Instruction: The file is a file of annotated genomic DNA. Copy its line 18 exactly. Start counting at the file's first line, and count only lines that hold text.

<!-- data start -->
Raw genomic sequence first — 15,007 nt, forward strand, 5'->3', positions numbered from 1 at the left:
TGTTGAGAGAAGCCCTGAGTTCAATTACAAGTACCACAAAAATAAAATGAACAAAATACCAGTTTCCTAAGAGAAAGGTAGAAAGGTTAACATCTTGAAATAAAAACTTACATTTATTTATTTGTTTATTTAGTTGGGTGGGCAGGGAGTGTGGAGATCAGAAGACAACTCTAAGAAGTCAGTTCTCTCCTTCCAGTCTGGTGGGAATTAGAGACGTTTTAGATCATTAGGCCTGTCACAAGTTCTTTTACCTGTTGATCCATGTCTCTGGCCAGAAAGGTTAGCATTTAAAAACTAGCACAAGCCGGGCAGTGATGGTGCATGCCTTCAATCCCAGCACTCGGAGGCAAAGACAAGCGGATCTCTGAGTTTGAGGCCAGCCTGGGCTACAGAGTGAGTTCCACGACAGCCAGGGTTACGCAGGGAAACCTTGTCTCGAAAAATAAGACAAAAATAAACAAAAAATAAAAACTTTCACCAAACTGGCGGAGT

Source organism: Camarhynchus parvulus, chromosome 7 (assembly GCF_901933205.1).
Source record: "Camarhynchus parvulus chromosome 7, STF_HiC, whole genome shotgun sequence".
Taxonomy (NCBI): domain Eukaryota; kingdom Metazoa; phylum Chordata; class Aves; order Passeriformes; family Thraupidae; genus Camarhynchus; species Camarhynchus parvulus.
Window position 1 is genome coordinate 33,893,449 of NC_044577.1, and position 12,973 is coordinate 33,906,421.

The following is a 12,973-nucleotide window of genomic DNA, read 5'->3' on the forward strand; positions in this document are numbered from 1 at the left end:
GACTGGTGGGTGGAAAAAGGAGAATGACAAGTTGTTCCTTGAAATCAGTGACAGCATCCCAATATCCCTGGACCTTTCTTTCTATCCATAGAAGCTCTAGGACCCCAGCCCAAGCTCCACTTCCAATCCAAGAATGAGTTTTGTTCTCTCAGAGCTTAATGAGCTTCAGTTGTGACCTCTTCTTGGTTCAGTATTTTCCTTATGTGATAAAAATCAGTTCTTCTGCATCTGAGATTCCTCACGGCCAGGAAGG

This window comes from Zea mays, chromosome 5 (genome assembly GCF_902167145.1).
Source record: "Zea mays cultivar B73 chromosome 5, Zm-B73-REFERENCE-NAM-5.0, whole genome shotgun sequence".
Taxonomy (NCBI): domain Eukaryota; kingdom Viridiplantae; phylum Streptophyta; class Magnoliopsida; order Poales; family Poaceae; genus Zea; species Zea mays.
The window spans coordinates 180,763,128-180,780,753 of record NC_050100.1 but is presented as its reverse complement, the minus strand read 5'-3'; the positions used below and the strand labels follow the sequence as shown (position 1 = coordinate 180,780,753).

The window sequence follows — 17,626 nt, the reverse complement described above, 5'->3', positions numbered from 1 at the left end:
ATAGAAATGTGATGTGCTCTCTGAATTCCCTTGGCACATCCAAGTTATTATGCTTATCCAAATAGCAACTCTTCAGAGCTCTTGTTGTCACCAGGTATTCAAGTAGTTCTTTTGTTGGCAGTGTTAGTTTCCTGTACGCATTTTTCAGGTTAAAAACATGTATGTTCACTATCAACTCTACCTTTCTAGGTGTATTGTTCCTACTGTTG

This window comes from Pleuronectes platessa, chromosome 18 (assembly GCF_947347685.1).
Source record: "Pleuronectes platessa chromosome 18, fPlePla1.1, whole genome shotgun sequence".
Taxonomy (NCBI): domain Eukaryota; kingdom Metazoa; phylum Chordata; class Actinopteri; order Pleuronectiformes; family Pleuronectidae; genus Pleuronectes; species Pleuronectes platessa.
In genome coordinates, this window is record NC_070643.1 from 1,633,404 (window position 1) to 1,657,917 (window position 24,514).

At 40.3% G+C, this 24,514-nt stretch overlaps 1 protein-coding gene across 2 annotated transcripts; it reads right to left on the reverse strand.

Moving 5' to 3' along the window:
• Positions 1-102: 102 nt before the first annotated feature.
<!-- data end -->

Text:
In genome coordinates, this window is record NC_070643.1 from 1,633,404 (window position 1) to 1,657,917 (window position 24,514).